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No Warrant? No Cause? No Signs? No Problem?

August 25, 1996|ROBIN ABCARIAN

Say what you will, cynics, about the stifling predictability of the Republican National Convention. A political convention--even a pulseless one--can be an affirmation of the democratic process, of what is great about this country.

And yet, I discovered, it can also be a reminder of what is not so laudable, of how easily and casually the rights we take for granted can be trampled in the name of security.

For even as Bob Dole gave his acceptance speech, even as he uttered the words, "I save my respect for the Constitution, not for those who would ignore it, violate it, or replace it with conceptions of their own fancy," government agents not 100 yards away were behaving in a way that would be easy to interpret as illegal.

In their quest to protect San Diego from the ugly events of places like Atlanta and Oklahoma City, federal agents were conducting searches of vehicles parked at the hotel next to the convention center, where many news organizations were based. The agents had almost everything they needed: bomb-sniffing dogs, mirrors, the works. But they didn't have the most important tool of all--a warrant or permission of the people whose cars were being examined.

And because the searches were effectively conducted in secret, one can't help but be reminded of the ugly events of some other places--like Waco and Ruby Ridge--and the deep mistrust of government those names might inspire.

As the Democrats open their convention Monday in Chicago, the "police riots" of 1968 casting a long shadow, Americans might remember this: Civil liberties are frail constructs, as easily vaporized by legal laziness as by marauding cops.


Each morning during the GOP convention, I navigated two security checkpoints, pulled to the top of a grand, circular drive at the Marriott Hotel and blithely relinquished my car to a valet.

And every day, unbeknownst to me or, presumably, to anyone else who was abandoning cars to valets for safekeeping, the government searched my car.

As I retrieved my car the first two days, I was dimly aware that a few loose items in the back had been moved. A pin~ata I'd bought for my daughter in Tijuana was in a different place; my old denim jacket in the backseat was not where I had left it. I could have been wrong.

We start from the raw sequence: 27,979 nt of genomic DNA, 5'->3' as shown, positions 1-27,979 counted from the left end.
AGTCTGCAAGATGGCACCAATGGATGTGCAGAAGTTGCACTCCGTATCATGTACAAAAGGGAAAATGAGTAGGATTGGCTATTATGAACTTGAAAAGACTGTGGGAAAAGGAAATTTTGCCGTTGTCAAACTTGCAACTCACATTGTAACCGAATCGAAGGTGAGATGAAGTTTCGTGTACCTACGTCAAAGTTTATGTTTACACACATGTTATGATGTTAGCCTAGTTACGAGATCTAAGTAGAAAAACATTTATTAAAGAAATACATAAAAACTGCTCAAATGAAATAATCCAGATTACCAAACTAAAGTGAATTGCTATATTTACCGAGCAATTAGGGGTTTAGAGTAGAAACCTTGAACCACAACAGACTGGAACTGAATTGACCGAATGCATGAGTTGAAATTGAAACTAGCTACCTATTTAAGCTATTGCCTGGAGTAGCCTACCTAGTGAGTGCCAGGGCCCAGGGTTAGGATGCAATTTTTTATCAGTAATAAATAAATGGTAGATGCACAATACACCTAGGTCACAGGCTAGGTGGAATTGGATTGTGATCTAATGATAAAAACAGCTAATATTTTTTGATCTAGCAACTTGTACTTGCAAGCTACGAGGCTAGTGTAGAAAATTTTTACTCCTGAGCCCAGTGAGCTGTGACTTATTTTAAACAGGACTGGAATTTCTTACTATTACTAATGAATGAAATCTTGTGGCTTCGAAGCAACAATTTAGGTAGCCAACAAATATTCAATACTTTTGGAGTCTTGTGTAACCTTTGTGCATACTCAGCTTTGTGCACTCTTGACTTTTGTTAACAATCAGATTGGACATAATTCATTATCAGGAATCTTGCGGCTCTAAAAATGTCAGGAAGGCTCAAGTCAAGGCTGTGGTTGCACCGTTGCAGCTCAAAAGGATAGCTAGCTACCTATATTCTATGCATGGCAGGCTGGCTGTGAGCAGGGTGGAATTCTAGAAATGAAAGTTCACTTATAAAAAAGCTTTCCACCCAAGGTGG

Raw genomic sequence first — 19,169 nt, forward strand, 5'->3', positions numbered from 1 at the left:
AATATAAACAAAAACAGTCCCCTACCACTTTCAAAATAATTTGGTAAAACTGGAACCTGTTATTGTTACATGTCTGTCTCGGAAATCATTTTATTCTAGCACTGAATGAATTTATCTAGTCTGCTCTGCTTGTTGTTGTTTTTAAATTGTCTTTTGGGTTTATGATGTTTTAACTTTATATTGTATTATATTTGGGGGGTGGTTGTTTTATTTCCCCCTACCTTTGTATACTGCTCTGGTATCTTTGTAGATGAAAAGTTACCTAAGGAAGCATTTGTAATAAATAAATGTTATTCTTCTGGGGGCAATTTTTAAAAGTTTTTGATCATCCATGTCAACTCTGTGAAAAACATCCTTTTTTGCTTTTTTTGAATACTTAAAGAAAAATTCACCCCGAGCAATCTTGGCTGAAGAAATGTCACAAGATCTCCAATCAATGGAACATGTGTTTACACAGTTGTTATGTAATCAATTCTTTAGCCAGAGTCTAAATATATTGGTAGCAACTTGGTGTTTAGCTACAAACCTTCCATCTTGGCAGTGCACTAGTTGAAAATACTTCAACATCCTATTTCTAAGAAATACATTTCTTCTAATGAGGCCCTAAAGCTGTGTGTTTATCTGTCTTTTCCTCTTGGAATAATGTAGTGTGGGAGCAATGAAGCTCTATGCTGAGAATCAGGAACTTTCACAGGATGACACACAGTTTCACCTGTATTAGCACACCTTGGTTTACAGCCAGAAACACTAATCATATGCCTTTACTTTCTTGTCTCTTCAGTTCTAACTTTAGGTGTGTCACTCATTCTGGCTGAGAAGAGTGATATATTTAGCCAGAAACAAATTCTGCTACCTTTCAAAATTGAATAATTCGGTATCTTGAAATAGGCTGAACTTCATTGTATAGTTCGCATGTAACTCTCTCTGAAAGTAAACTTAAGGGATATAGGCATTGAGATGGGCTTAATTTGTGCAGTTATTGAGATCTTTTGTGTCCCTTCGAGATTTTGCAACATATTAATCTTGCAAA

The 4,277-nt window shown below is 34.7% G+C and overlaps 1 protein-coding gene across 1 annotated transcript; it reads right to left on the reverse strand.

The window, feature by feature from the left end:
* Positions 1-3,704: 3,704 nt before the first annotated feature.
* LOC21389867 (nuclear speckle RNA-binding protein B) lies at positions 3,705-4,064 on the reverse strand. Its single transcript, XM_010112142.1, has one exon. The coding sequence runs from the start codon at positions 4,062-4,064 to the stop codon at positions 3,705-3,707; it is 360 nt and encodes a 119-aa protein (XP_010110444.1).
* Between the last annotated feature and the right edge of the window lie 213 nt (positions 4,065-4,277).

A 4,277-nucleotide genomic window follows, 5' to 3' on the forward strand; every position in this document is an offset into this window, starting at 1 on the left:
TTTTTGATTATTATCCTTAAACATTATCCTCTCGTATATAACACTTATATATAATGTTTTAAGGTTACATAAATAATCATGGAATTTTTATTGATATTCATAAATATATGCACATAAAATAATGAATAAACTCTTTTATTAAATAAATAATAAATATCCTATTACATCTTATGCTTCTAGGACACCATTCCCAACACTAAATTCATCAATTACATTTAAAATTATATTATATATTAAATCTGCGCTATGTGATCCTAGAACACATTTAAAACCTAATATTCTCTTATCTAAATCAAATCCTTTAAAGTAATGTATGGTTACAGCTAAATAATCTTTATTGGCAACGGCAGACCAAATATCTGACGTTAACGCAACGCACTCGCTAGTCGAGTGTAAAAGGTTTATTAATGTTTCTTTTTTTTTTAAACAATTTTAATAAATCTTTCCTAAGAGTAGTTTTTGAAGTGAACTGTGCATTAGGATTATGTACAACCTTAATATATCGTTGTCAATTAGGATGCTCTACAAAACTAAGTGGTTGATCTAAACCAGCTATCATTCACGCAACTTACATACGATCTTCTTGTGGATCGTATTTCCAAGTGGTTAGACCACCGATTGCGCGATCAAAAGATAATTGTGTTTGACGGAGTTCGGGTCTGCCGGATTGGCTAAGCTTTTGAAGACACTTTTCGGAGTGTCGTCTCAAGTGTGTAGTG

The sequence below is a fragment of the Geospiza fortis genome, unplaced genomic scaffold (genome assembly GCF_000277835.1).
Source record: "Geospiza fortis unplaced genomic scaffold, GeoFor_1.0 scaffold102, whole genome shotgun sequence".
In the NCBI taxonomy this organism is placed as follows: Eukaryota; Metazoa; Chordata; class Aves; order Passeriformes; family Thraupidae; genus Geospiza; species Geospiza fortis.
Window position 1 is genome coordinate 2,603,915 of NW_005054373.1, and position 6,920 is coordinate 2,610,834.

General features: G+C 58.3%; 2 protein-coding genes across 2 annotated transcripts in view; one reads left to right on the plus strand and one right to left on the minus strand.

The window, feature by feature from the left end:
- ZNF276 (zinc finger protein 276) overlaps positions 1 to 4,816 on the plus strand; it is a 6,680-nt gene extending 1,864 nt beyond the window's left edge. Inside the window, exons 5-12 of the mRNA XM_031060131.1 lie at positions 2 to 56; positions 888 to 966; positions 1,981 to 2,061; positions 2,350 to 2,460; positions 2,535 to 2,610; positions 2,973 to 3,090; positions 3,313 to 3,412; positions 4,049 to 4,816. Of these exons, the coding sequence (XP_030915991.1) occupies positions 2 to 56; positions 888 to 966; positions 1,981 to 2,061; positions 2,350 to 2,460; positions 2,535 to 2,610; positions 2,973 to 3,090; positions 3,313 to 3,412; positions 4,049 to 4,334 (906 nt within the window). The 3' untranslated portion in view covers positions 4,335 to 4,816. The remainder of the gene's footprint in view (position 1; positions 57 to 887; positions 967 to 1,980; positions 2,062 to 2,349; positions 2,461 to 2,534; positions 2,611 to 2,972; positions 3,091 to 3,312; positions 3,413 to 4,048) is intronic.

As it turned out, I wasn't. My station wagon has a fold-away, rear-facing seat. On the third day, someone lifted the panel that conceals the seat and forgot to put it down.

"What were you guys doing in my car?" I demanded of a valet.

"Ma'am, it wasn't us," he replied. "It was the Secret Service. They're doing bomb checks on all the cars."

"The Secret Service is going into my car?"

"Yes, ma'am."

By chance the next day, I struck up a conversation outside the Marriott with a pair of Navy bomb experts, who said they'd been enlisted by the Secret Service to search cars. In one case, they said, they found what appeared to be illegal drugs and turned them over to police. Still, they were stunned to learn they'd been conducting searches without consent.


After the convention, curious about the process that led to consentless searches, I called the Marriott.

"We generally do not discuss the things we do from a security standpoint," said Bob Garvin, the hotel's assistant director of loss prevention. He suggested I check with the Secret Service.

"You're saying you weren't aware [of the searches] until after the fact?" asked Douglas Carver, assistant special agent in charge of the Secret Service's San Diego field office. "There should have been a notice. . . . It should have been conspicuously posted.

"Maybe the sign fell off the fence," he suggested. "You should talk to the Marriott."

I decided to check with the ACLU instead.

According to Carol Sobel, senior staff counsel with the American Civil Liberties Union of Southern California, proper legal notice can be accomplished with something as simple as a sign, such as one finds at airports alerting travelers they could be subject to search beyond a certain point.

"If the Secret Service doesn't think it is such a big deal that the Marriott did not post the sign, then there is something really wrong here," Sobel said. "The government cannot pass the obligation to private parties to inform people of their rights. . . . They are saying, 'Hey, we can do what we want and if the Marriott doesn't post the sign, no problem?' Well, it is a problem because you should not be searched without giving consent. The government itself is at fault."

Capt. Dave Bejarano of the San Diego police confirmed that no such signs were posted at or near the Marriott. Instead, he said, they were posted at a few public venues, mainly at the designated protest site.

The protest site was a relentlessly hot parking lot, surrounded by a 10-foot-high fence, patrolled by cops galore, separated from the convention center by railroad tracks and invisible to delegates.

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